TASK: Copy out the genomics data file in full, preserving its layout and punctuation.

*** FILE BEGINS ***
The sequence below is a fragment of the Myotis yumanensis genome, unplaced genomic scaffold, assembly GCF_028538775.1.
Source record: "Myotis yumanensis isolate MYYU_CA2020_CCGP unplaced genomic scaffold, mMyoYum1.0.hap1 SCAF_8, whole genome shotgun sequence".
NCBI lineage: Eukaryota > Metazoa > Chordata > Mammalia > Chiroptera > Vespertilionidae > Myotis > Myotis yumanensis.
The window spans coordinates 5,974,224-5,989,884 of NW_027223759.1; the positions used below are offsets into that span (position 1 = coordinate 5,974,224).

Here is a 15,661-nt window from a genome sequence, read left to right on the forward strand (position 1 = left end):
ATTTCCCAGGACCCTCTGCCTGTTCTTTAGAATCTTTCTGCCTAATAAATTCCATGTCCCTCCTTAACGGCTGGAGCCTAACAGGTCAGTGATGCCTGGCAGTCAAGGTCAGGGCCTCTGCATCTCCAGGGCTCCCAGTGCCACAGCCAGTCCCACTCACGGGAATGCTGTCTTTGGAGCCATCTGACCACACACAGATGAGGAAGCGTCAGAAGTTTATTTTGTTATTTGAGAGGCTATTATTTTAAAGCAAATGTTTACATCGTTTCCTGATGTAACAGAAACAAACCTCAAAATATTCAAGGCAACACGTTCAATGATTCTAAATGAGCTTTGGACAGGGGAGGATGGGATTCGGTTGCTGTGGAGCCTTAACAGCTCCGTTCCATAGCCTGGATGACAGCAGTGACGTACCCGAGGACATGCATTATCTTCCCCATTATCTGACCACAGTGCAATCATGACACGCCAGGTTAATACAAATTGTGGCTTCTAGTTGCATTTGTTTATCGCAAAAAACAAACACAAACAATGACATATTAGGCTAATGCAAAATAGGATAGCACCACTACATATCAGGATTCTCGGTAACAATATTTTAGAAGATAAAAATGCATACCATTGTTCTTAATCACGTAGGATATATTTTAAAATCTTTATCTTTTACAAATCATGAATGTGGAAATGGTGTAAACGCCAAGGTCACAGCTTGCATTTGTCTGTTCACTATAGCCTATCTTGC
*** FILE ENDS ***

The sequence below is a fragment of the Myotis yumanensis genome, unplaced genomic scaffold, assembly GCF_028538775.1.
Source record: "Myotis yumanensis isolate MYYU_CA2020_CCGP unplaced genomic scaffold, mMyoYum1.0.hap1 SCAF_8, whole genome shotgun sequence".
NCBI lineage: Eukaryota > Metazoa > Chordata > Mammalia > Chiroptera > Vespertilionidae > Myotis > Myotis yumanensis.
The window spans coordinates 5,974,224-5,989,884 of NW_027223759.1; the positions used below are offsets into that span (position 1 = coordinate 5,974,224).

Here is a 15,661-nt window from a genome sequence, read left to right on the forward strand (position 1 = left end):
ATTTCCCAGGACCCTCTGCCTGTTCTTTAGAATCTTTCTGCCTAATAAATTCCATGTCCCTCCTTAACGGCTGGAGCCTAACAGGTCAGTGATGCCTGGCAGTCAAGGTCAGGGCCTCTGCATCTCCAGGGCTCCCAGTGCCACAGCCAGTCCCACTCACGGGAATGCTGTCTTTGGAGCCATCTGACCACACACAGATGAGGAAGCGTCAGAAGTTTATTTTGTTATTTGAGAGGCTATTATTTTAAAGCAAATGTTTACATCGTTTCCTGATGTAACAGAAACAAACCTCAAAATATTCAAGGCAACACGTTCAATGATTCTAAATGAGCTTTGGACAGGGGAGGATGGGATTCGGTTGCTGTGGAGCCTTAACAGCTCCGTTCCATAGCCTGGATGACAGCAGTGACGTACCCGAGGACATGCATTATCTTCCCCATTATCTGACCACAGTGCAATCATGACACGCCAGGTTAATACAAATTGTGGCTTCTAGTTGCATTTGTTTATCGCAAAAAACAAACACAAACAATGACATATTAGGCTAATGCAAAATAGGATAGCACCACTACATATCAGGATTCTCGGTAACAATATTTTAGAAGATAAAAATGCATACCATTGTTCTTAATCACGTAGGATATATTTTAAAATCTTTATCTTTTACAAATCATGAATGTGGAAATGGTGTAAACGCCAAGGTCACAGCTTGCATTTGTCTGTTCACTATAGCCTATCTTGC